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Chamois in Tatras fall prey to lynx, exhaustion

AT THE beginning of March, conservationists and forestry workers in the Tatras National Park (TANAP) found several dead chamois. Head of TANAP administration Pavol Majko and deputy head of the Štátne Lesy TANAP state forestry company Marián Šturcel agreed that the numbers were not alarming and did not represent anything unusual, much less a threat to the chamois population in the mountains. Šturcel told the SITA newswire that the total number of chamois who died recently is large when compared to previous years, but that the population of these animals is also its greatest for the last 20 years.

(Source: TASR)

AT THE beginning of March, conservationists and forestry workers in the Tatras National Park (TANAP) found several dead chamois. Head of TANAP administration Pavol Majko and deputy head of the Štátne Lesy TANAP state forestry company Marián Šturcel agreed that the numbers were not alarming and did not represent anything unusual, much less a threat to the chamois population in the mountains. Šturcel told the SITA newswire that the total number of chamois who died recently is large when compared to previous years, but that the population of these animals is also its greatest for the last 20 years.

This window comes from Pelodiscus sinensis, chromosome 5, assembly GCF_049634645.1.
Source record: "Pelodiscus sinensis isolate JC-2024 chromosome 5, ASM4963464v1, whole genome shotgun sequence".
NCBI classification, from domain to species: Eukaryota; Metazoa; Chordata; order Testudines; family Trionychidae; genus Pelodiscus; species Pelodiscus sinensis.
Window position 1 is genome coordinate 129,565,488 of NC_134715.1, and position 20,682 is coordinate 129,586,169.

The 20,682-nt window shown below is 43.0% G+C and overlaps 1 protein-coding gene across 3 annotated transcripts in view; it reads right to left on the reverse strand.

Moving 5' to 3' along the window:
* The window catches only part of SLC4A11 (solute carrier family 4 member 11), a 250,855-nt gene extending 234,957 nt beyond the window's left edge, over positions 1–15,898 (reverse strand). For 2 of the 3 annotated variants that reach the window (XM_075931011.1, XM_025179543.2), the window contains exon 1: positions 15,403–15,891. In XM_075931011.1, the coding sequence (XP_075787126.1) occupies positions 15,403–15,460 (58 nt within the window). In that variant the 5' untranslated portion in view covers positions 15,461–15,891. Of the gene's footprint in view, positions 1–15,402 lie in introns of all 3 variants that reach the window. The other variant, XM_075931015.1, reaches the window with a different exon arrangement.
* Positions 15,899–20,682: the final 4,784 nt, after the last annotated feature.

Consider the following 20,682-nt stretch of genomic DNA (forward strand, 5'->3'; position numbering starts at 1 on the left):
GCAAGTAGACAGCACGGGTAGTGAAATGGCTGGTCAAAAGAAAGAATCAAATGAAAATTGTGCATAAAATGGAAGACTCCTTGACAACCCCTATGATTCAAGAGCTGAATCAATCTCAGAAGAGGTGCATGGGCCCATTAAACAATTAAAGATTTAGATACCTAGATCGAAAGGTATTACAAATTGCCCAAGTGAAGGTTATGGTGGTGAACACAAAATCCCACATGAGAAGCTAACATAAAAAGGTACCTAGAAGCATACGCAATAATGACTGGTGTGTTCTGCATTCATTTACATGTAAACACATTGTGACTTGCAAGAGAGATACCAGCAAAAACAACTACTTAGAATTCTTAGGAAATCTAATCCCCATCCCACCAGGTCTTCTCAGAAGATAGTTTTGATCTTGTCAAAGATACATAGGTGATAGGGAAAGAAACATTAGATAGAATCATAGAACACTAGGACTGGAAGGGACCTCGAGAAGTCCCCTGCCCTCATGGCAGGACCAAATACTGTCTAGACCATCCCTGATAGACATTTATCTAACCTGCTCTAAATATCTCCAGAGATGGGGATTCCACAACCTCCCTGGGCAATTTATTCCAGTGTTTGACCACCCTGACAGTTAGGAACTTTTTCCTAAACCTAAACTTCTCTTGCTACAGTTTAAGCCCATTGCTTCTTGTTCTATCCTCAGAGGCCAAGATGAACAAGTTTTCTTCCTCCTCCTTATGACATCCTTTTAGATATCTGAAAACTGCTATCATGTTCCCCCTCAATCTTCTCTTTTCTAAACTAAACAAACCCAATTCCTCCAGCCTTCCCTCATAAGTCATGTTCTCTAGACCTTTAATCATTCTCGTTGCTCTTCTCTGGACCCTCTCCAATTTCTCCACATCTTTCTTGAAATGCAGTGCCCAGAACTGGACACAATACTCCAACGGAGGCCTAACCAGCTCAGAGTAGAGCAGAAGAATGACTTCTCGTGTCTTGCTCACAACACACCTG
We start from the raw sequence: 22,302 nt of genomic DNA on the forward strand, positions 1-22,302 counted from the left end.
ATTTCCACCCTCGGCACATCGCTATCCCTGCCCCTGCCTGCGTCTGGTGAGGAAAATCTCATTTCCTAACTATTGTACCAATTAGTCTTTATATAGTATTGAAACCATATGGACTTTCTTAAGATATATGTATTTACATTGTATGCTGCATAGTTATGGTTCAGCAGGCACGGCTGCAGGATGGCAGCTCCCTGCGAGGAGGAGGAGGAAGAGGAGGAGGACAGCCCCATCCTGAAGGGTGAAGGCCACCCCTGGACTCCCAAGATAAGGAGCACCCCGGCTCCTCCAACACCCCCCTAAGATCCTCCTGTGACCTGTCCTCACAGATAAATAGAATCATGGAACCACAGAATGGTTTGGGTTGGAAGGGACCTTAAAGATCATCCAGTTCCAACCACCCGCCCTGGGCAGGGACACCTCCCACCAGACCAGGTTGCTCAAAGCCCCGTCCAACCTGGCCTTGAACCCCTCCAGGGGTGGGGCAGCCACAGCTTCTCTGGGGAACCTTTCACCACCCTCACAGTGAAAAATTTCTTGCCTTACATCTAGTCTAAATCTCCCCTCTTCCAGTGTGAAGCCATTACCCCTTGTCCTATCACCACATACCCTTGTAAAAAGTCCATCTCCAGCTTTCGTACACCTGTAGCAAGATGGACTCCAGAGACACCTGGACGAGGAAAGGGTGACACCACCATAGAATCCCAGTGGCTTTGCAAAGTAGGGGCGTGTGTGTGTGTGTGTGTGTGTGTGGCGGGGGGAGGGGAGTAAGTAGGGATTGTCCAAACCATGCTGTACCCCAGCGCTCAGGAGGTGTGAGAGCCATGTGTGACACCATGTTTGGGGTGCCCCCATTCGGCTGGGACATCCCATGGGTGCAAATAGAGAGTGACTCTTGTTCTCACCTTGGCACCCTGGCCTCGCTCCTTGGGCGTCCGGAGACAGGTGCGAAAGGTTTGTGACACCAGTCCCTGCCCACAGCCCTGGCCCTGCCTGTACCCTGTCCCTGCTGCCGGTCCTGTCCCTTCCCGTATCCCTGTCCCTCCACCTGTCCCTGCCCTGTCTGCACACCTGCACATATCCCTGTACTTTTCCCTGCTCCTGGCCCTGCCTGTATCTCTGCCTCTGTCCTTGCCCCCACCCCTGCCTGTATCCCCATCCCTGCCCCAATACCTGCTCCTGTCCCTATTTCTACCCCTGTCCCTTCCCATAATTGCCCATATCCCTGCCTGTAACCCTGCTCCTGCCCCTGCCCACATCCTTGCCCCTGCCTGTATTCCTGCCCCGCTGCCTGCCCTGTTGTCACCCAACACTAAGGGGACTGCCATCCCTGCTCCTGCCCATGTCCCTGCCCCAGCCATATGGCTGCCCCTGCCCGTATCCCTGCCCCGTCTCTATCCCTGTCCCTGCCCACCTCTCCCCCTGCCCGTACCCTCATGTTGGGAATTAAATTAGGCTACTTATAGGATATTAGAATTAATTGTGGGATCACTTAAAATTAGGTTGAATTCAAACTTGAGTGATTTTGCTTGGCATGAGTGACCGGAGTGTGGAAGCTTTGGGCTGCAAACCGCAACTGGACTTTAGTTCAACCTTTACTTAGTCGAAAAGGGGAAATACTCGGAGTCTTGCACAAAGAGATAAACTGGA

According to the latest census, around 1,000 chamois now live in the Tatras, and about a dozen dead animals were found at the end of February and beginning of March. In previous years it was normal to find about two or three dead chamois at the end of the winter – but at that time they numbered only 300 or 400 in total. The remains of six chamois were found in the Važecká valley, three in the Mengusovská valley, one in the Žiarska valley and one in Veľká Studená valley.

According to Majko, the chamois in the Vážska valley were probably killed by a lynx – conservationists have repeatedly monitored what they say is a particularly large example in the area. Thanks to a photo-trap, they have also identified another lynx nearby. Majko stressed, however, that predators have a crucial function in nature, as they hunt weak and sick individuals. Šturcel said that not all the chamois were killed by predators: one bore no signs of a violent death and may have died of exhaustion or from a fall during an avalanche. Specimens from all the dead chamois were taken for examination; the remains of two of them will be exhibited in the TANAP Museum.

The footprints of various predators – not just lynx, but foxes, wolves, eagles and even a bear – were found around several of the chamois remains. Bears normally wake from hibernation in spring and start searching for carrion to eat. Majko said by early March his colleagues had already recorded three bears moving around in the Tatras. However, he told SITA that most bears were emerging much later this year than in 2012, due to the weather and the amount of snow in the mountains. Male bears are the first to emerge, as females often stay in their dens to care for the youngest cubs.

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